Wax Lake Delta


Mississippi River Delta land is disappearing. Its sediment—the sediment that would replenish the subsiding delta—is instead channeled by dikes straight out to the Gulf of Mexico. 

The goal of NCED's Deltas research program is to learn how natural, self-maintaining deltas worked in the past and then to harness those processes to help restore the Mississippi River Delta today. NCED's delta land-building field site, the Wax Lake Delta (WLD), will significantly contribute to our understanding of natural delta systems

What are the characteristics of the Wax Lake Delta? TheWax Lake Delta is situated at the downstream end of the Wax Lake Delta Outlet, a man-made channel that diverts water and sediment from the lower Atchafalaya River, roughly 20 km upstream from Morgan City, Louisiana. The Atchafalaya River receives ~30% of the water and sediment from Mississippi River at the Old River Diversion, and the WLD Outlet diverts about 50% of the Atchafalaya River water and sediment to WLD. The delta has been building out into Atchafalaya Bay since 1973; with an advance rate of approximately 0.27 km/yr. Associated with this growth has been the development of a network of channels, separated by vegetated islands/bars, that continues to evolve as the delta advances seaward.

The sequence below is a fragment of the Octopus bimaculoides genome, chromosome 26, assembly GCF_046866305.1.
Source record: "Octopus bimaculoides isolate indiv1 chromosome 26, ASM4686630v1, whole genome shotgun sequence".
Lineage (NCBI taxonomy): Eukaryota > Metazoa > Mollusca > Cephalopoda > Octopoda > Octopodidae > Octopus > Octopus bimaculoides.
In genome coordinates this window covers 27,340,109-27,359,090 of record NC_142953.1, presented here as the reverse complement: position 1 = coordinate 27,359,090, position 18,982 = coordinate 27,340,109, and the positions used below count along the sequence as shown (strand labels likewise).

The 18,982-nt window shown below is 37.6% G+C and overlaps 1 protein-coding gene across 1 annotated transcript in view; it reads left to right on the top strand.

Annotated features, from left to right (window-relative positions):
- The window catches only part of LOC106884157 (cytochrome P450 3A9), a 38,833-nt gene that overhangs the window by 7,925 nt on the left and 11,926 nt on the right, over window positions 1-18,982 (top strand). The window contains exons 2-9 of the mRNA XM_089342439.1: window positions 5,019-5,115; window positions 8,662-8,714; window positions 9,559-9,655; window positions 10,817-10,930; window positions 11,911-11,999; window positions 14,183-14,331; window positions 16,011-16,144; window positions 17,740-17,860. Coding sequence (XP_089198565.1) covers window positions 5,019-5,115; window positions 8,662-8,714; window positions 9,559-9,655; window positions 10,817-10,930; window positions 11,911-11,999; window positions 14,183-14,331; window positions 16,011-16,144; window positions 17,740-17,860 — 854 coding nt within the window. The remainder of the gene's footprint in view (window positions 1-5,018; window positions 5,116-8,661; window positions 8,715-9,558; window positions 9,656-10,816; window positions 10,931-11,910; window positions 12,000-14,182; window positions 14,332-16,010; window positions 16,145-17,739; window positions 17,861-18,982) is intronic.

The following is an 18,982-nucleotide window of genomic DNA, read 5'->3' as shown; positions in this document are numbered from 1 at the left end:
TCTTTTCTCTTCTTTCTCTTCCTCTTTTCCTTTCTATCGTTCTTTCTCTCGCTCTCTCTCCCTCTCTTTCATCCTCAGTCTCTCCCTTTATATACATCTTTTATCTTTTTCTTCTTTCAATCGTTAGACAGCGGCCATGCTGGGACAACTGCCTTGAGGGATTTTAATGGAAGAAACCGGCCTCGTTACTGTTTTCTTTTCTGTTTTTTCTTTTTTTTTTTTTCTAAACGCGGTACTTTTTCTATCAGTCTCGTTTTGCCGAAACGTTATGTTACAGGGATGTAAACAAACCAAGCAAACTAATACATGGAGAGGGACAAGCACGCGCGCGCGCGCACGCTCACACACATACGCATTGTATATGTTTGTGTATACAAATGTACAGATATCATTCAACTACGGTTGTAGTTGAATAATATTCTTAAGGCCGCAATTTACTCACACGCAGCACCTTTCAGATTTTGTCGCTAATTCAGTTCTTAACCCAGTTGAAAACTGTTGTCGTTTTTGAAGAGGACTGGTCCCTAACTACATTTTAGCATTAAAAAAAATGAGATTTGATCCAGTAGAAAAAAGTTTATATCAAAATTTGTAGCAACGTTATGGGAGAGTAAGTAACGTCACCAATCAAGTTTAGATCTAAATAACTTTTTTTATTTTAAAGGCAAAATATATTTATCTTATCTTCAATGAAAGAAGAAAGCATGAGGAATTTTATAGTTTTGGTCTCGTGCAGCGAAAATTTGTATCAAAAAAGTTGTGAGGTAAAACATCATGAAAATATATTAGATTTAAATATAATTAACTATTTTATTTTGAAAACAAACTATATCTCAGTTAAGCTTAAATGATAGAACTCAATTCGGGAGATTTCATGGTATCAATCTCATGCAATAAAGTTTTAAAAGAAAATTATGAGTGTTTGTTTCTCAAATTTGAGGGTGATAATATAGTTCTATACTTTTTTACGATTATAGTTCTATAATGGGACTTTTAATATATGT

For information on research at the site contact Jim Buttles, NCED Deltas Program Manager.